It’s easy to take potshots at the Paulson plan, and I haven’t resisted doing that, especially its embrace of new regulations, but is there anything to like about it?
Sure. It’s nice to see an attempt to harmonize a system of complex, overlapping regulations that numb the mind, make lawyers rich, and stall innovation and competition. As Paulson concedes, parts of the regulatory superstructure for the U.S. banking system have been around since the 1860s, and modernization is overdue.
Faint praise? Admittedly. But I generally struggle with the justification for most banking regulations. Yes, the taxpayer is on the hook because a) the Fed is the lender of last resort, and b) we have deposit insurance, so we need to have a governmental presence. But that is circular, in that it begs the question of why we have a governmental presence in the first place. What is it that’s so darn special about banking that we’re willing to bear the price of bank bailouts, regulations, etc., just to make sure we don’t have a repeat of bank runs?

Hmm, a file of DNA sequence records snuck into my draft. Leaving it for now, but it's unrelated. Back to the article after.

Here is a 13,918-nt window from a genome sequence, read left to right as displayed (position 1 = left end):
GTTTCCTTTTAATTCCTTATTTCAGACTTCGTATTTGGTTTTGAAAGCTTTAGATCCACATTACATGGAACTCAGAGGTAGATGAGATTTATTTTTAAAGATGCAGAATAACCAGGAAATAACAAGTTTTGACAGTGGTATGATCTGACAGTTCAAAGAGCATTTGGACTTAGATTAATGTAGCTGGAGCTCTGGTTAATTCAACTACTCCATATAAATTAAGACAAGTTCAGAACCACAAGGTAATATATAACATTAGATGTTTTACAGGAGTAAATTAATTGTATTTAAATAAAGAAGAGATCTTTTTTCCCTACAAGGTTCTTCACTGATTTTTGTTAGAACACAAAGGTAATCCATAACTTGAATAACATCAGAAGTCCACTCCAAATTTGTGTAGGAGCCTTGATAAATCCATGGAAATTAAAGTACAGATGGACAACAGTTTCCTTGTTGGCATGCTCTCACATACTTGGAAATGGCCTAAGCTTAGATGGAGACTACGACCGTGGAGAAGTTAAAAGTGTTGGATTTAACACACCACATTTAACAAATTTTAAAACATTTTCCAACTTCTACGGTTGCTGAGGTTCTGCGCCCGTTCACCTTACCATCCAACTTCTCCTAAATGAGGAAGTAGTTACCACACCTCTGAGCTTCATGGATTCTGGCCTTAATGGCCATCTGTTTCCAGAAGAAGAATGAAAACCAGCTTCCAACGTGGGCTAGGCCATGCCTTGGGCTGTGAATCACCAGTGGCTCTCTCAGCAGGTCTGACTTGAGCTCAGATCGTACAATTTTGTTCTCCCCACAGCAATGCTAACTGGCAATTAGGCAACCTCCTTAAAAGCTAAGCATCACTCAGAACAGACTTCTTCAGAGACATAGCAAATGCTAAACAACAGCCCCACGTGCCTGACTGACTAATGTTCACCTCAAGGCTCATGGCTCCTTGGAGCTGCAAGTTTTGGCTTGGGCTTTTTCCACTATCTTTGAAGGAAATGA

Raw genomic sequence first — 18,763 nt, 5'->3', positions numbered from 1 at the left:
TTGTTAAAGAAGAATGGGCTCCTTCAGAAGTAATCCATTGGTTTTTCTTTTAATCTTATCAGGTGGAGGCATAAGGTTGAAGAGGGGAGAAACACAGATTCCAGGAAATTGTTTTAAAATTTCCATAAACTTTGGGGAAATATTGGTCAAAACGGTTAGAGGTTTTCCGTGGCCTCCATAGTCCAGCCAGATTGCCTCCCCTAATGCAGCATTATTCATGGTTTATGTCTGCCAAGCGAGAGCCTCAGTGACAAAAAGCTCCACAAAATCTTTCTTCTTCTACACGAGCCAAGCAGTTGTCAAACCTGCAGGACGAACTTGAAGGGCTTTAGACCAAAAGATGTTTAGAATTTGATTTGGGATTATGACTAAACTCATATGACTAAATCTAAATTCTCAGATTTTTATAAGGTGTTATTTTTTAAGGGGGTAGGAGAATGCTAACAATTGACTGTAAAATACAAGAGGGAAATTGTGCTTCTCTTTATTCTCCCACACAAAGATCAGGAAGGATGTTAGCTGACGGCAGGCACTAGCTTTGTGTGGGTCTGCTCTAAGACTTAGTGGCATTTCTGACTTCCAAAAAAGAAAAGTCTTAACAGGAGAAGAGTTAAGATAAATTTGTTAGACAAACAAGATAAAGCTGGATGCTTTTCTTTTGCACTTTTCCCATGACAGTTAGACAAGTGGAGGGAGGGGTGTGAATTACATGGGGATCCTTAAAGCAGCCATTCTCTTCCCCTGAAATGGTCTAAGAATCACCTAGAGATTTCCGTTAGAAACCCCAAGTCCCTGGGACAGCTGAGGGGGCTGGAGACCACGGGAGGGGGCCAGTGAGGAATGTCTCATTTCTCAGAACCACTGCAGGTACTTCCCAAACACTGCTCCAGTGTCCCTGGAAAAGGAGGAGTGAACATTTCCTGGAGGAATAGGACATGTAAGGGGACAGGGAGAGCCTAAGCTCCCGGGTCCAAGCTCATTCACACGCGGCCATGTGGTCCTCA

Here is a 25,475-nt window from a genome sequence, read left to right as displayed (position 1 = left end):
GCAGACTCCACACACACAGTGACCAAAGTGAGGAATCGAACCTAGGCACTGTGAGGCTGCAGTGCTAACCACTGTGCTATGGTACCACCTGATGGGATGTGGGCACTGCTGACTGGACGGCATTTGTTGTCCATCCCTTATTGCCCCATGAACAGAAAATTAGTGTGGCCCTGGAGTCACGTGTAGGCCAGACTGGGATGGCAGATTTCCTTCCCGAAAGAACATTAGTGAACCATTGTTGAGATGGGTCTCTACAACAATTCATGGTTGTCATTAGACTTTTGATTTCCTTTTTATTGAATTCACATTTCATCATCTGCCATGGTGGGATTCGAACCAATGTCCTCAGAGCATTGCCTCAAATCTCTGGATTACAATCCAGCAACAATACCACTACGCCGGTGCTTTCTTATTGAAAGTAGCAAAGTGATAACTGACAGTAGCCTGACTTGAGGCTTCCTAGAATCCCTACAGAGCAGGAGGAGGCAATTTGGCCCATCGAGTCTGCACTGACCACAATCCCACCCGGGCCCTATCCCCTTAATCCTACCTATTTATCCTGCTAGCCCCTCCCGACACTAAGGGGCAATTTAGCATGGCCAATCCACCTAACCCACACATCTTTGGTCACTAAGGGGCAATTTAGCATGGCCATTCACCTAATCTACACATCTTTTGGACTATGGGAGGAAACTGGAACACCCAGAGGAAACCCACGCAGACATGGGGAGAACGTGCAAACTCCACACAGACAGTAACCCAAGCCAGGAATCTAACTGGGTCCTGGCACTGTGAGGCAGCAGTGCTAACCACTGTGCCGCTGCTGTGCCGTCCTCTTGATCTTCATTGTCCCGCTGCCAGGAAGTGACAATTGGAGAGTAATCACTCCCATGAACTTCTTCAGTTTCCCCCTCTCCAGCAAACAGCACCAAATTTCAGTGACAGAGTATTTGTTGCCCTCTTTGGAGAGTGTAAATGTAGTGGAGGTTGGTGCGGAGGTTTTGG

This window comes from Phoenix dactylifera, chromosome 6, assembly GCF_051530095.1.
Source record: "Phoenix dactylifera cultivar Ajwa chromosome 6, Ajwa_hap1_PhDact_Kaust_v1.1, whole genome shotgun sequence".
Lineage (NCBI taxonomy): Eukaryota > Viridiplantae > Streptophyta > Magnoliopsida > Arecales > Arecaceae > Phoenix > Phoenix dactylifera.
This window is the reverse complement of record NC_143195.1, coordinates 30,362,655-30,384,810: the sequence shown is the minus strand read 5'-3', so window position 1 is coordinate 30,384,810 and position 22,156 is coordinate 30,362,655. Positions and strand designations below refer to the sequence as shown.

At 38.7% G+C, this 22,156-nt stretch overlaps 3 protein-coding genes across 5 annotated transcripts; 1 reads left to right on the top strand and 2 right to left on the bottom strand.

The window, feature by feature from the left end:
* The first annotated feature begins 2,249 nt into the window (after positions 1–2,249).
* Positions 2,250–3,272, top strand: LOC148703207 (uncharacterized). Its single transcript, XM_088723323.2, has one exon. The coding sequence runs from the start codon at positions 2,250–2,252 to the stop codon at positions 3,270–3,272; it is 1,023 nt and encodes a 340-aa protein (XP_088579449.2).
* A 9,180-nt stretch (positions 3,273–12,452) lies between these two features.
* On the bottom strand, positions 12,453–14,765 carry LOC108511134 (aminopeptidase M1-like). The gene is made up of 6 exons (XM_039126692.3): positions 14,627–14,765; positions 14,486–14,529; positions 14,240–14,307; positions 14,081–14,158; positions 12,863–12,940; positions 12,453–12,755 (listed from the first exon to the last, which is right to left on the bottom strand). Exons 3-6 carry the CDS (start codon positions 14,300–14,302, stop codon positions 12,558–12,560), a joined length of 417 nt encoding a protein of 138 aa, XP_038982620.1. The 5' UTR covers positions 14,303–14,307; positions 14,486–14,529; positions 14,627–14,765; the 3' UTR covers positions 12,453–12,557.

It sometimes seems like we regulate banks because this cosseted industry surrounded by governmental safety nets attracts and employs too many nitwits who require us to keep an eye on them.